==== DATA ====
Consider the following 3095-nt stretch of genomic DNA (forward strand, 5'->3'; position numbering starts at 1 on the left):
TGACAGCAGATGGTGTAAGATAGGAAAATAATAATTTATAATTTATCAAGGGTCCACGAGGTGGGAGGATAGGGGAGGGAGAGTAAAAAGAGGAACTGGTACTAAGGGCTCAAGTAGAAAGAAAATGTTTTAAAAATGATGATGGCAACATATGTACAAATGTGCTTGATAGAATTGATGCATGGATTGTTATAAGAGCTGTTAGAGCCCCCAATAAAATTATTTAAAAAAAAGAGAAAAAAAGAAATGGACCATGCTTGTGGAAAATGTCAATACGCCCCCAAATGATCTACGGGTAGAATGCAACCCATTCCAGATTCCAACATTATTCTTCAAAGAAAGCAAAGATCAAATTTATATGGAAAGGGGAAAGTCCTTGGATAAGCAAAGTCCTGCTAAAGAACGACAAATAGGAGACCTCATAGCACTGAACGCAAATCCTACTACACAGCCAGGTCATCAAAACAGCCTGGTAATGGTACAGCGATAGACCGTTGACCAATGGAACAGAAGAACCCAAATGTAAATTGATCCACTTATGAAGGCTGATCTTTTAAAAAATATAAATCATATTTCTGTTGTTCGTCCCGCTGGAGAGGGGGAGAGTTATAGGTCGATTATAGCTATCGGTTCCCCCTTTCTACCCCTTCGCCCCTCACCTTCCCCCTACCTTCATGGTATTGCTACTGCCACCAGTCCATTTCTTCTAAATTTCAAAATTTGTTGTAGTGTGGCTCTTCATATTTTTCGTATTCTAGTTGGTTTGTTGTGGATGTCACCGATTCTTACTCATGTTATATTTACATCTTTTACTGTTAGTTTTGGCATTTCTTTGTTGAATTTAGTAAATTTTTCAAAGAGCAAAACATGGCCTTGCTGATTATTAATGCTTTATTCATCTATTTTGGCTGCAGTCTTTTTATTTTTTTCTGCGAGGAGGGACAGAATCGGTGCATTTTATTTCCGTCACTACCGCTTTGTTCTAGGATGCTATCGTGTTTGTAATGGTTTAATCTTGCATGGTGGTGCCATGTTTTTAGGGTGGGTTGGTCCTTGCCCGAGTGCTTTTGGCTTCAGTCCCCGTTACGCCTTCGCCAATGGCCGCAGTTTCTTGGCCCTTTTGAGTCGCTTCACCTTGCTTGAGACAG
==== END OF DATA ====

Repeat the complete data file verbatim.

Consider the following 3095-nt stretch of genomic DNA (forward strand, 5'->3'; position numbering starts at 1 on the left):
TGACAGCAGATGGTGTAAGATAGGAAAATAATAATTTATAATTTATCAAGGGTCCACGAGGTGGGAGGATAGGGGAGGGAGAGTAAAAAGAGGAACTGGTACTAAGGGCTCAAGTAGAAAGAAAATGTTTTAAAAATGATGATGGCAACATATGTACAAATGTGCTTGATAGAATTGATGCATGGATTGTTATAAGAGCTGTTAGAGCCCCCAATAAAATTATTTAAAAAAAAGAGAAAAAAAGAAATGGACCATGCTTGTGGAAAATGTCAATACGCCCCCAAATGATCTACGGGTAGAATGCAACCCATTCCAGATTCCAACATTATTCTTCAAAGAAAGCAAAGATCAAATTTATATGGAAAGGGGAAAGTCCTTGGATAAGCAAAGTCCTGCTAAAGAACGACAAATAGGAGACCTCATAGCACTGAACGCAAATCCTACTACACAGCCAGGTCATCAAAACAGCCTGGTAATGGTACAGCGATAGACCGTTGACCAATGGAACAGAAGAACCCAAATGTAAATTGATCCACTTATGAAGGCTGATCTTTTAAAAAATATAAATCATATTTCTGTTGTTCGTCCCGCTGGAGAGGGGGAGAGTTATAGGTCGATTATAGCTATCGGTTCCCCCTTTCTACCCCTTCGCCCCTCACCTTCCCCCTACCTTCATGGTATTGCTACTGCCACCAGTCCATTTCTTCTAAATTTCAAAATTTGTTGTAGTGTGGCTCTTCATATTTTTCGTATTCTAGTTGGTTTGTTGTGGATGTCACCGATTCTTACTCATGTTATATTTACATCTTTTACTGTTAGTTTTGGCATTTCTTTGTTGAATTTAGTAAATTTTTCAAAGAGCAAAACATGGCCTTGCTGATTATTAATGCTTTATTCATCTATTTTGGCTGCAGTCTTTTTATTTTTTTCTGCGAGGAGGGACAGAATCGGTGCATTTTATTTCCGTCACTACCGCTTTGTTCTAGGATGCTATCGTGTTTGTAATGGTTTAATCTTGCATGGTGGTGCCATGTTTTTAGGGTGGGTTGGTCCTTGCCCGAGTGCTTTTGGCTTCAGTCCCCGTTACGCCTTCGCCAATGGCCGCAGTTTCTTGGCCCTTTTGAGTCGCTTCACCTTGCTTGAGACAG